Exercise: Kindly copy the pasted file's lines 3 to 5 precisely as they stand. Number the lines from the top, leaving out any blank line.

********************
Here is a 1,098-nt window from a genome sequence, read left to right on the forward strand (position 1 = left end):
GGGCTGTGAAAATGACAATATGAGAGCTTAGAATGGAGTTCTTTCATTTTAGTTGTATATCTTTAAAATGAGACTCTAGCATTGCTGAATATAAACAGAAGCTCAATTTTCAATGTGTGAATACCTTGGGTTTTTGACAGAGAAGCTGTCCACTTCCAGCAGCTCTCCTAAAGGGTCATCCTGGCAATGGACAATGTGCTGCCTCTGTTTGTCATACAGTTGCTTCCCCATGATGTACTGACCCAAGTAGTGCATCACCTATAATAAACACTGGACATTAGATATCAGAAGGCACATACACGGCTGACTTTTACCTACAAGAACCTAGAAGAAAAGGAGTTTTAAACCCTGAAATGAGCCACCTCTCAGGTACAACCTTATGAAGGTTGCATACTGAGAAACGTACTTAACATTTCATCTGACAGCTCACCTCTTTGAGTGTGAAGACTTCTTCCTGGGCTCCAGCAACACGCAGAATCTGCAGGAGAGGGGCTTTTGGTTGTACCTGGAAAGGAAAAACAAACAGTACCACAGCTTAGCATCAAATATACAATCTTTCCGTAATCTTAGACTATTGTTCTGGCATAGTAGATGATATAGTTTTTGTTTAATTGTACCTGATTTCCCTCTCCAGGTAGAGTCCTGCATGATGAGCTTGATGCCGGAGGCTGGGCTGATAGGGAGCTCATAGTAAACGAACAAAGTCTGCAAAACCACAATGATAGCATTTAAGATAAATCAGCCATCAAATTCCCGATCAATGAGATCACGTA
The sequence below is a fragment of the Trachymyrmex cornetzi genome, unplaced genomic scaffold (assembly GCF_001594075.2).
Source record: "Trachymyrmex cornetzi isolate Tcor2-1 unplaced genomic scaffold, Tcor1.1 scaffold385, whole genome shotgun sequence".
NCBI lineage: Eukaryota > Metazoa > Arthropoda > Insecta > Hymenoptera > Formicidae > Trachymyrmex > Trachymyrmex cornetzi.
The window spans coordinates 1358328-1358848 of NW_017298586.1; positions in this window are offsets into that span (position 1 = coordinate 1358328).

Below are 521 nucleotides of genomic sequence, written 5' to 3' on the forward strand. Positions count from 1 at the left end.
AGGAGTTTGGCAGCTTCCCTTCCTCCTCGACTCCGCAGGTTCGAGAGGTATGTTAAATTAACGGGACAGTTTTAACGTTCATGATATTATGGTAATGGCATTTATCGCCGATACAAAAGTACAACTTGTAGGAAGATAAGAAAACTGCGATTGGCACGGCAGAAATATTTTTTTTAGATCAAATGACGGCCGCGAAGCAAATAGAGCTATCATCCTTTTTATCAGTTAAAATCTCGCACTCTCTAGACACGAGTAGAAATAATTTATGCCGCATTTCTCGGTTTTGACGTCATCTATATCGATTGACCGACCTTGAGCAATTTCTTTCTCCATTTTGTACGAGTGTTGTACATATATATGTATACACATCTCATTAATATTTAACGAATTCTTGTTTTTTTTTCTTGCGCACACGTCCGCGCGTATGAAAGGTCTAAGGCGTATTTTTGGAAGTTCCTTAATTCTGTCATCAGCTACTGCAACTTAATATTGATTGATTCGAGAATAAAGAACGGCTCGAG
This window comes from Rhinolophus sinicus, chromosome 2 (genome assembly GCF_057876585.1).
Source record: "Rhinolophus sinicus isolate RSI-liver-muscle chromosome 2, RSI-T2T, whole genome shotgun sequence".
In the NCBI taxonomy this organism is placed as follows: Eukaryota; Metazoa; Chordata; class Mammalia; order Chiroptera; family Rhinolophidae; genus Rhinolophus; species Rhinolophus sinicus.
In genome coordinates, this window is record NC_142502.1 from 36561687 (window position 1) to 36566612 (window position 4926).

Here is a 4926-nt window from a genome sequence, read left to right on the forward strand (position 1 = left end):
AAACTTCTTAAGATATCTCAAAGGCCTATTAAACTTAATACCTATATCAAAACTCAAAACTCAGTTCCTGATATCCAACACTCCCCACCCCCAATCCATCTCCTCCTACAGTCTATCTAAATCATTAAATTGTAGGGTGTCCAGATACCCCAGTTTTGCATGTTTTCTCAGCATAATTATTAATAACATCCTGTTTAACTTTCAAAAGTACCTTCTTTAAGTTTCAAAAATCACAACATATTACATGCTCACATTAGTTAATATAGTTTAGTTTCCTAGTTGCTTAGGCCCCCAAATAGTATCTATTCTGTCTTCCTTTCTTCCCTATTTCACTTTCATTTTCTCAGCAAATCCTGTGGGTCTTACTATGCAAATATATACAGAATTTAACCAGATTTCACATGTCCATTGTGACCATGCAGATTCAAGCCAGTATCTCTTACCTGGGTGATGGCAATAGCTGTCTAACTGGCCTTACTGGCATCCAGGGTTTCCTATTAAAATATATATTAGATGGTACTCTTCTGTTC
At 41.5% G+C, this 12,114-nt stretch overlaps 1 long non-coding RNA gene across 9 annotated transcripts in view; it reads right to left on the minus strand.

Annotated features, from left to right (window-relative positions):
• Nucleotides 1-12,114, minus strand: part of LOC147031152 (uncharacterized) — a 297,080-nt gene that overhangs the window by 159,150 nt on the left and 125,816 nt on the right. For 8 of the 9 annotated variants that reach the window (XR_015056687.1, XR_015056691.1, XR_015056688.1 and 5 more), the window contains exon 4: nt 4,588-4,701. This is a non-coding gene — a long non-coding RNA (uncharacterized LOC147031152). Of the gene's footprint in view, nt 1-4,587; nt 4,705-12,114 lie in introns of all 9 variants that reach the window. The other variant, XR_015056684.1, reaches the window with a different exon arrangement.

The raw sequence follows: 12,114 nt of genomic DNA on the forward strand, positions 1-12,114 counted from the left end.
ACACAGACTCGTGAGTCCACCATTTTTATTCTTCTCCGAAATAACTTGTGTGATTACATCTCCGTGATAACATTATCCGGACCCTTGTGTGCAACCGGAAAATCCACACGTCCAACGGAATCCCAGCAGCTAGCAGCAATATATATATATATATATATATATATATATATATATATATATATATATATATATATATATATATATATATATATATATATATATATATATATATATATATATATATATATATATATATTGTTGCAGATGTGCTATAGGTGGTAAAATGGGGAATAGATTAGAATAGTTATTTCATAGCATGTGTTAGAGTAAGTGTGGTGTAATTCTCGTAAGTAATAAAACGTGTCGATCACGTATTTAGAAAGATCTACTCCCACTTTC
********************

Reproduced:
The sequence below is a fragment of the Trachymyrmex cornetzi genome, unplaced genomic scaffold (assembly GCF_001594075.2).
Source record: "Trachymyrmex cornetzi isolate Tcor2-1 unplaced genomic scaffold, Tcor1.1 scaffold385, whole genome shotgun sequence".
NCBI lineage: Eukaryota > Metazoa > Arthropoda > Insecta > Hymenoptera > Formicidae > Trachymyrmex > Trachymyrmex cornetzi.